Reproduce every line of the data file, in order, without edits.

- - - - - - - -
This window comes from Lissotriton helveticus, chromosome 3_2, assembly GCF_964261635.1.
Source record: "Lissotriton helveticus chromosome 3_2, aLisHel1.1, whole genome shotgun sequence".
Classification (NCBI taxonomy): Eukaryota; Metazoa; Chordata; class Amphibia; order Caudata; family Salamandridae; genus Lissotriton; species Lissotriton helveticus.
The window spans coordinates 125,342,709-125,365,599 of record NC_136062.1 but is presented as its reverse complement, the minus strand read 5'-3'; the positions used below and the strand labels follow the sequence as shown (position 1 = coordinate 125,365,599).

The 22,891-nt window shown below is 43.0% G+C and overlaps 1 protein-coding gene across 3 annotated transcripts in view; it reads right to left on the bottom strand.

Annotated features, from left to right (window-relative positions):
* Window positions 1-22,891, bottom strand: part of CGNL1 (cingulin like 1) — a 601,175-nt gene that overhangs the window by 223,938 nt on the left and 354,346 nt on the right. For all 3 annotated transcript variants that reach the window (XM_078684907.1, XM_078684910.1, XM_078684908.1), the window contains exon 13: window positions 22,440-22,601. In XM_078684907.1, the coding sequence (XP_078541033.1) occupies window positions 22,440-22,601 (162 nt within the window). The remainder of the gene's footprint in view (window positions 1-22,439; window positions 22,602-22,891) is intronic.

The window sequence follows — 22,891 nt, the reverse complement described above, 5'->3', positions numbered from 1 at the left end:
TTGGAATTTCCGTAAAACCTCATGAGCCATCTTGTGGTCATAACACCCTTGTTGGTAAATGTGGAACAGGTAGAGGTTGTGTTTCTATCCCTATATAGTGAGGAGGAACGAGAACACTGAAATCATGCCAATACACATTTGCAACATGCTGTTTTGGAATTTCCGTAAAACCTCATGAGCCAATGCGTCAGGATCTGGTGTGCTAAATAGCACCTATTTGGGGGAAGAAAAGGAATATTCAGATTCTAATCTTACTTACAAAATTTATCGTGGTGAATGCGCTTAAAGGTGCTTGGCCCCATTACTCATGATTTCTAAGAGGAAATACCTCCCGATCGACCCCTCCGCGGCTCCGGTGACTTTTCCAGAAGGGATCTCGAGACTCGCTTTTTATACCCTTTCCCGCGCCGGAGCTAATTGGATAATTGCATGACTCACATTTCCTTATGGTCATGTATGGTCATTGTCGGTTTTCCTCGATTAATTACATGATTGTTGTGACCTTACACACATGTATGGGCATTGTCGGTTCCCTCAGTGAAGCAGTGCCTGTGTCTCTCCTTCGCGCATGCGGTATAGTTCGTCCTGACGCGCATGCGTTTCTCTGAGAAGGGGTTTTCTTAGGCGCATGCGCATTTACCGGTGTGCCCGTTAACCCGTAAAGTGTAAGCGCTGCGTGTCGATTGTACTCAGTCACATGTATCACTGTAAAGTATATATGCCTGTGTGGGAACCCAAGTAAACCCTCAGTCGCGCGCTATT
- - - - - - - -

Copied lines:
This window comes from Lissotriton helveticus, chromosome 3_2, assembly GCF_964261635.1.
Source record: "Lissotriton helveticus chromosome 3_2, aLisHel1.1, whole genome shotgun sequence".
Classification (NCBI taxonomy): Eukaryota; Metazoa; Chordata; class Amphibia; order Caudata; family Salamandridae; genus Lissotriton; species Lissotriton helveticus.
The window spans coordinates 125,342,709-125,365,599 of record NC_136062.1 but is presented as its reverse complement, the minus strand read 5'-3'; the positions used below and the strand labels follow the sequence as shown (position 1 = coordinate 125,365,599).

The 22,891-nt window shown below is 43.0% G+C and overlaps 1 protein-coding gene across 3 annotated transcripts in view; it reads right to left on the bottom strand.

Annotated features, from left to right (window-relative positions):
* Window positions 1-22,891, bottom strand: part of CGNL1 (cingulin like 1) — a 601,175-nt gene that overhangs the window by 223,938 nt on the left and 354,346 nt on the right. For all 3 annotated transcript variants that reach the window (XM_078684907.1, XM_078684910.1, XM_078684908.1), the window contains exon 13: window positions 22,440-22,601. In XM_078684907.1, the coding sequence (XP_078541033.1) occupies window positions 22,440-22,601 (162 nt within the window). The remainder of the gene's footprint in view (window positions 1-22,439; window positions 22,602-22,891) is intronic.

The window sequence follows — 22,891 nt, the reverse complement described above, 5'->3', positions numbered from 1 at the left end:
TTGGAATTTCCGTAAAACCTCATGAGCCATCTTGTGGTCATAACACCCTTGTTGGTAAATGTGGAACAGGTAGAGGTTGTGTTTCTATCCCTATATAGTGAGGAGGAACGAGAACACTGAAATCATGCCAATACACATTTGCAACATGCTGTTTTGGAATTTCCGTAAAACCTCATGAGCCAATGCGTCAGGATCTGGTGTGCTAAATAGCACCTATTTGGGGGAAGAAAAGGAATATTCAGATTCTAATCTTACTTACAAAATTTATCGTGGTGAATGCGCTTAAAGGTGCTTGGCCCCATTACTCATGATTTCTAAGAGGAAATACCTCCCGATCGACCCCTCCGCGGCTCCGGTGACTTTTCCAGAAGGGATCTCGAGACTCGCTTTTTATACCCTTTCCCGCGCCGGAGCTAATTGGATAATTGCATGACTCACATTTCCTTATGGTCATGTATGGTCATTGTCGGTTTTCCTCGATTAATTACATGATTGTTGTGACCTTACACACATGTATGGGCATTGTCGGTTCCCTCAGTGAAGCAGTGCCTGTGTCTCTCCTTCGCGCATGCGGTATAGTTCGTCCTGACGCGCATGCGTTTCTCTGAGAAGGGGTTTTCTTAGGCGCATGCGCATTTACCGGTGTGCCCGTTAACCCGTAAAGTGTAAGCGCTGCGTGTCGATTGTACTCAGTCACATGTATCACTGTAAAGTATATATGCCTGTGTGGGAACCCAAGTAAACCCTCAGTCGCGCGCTATT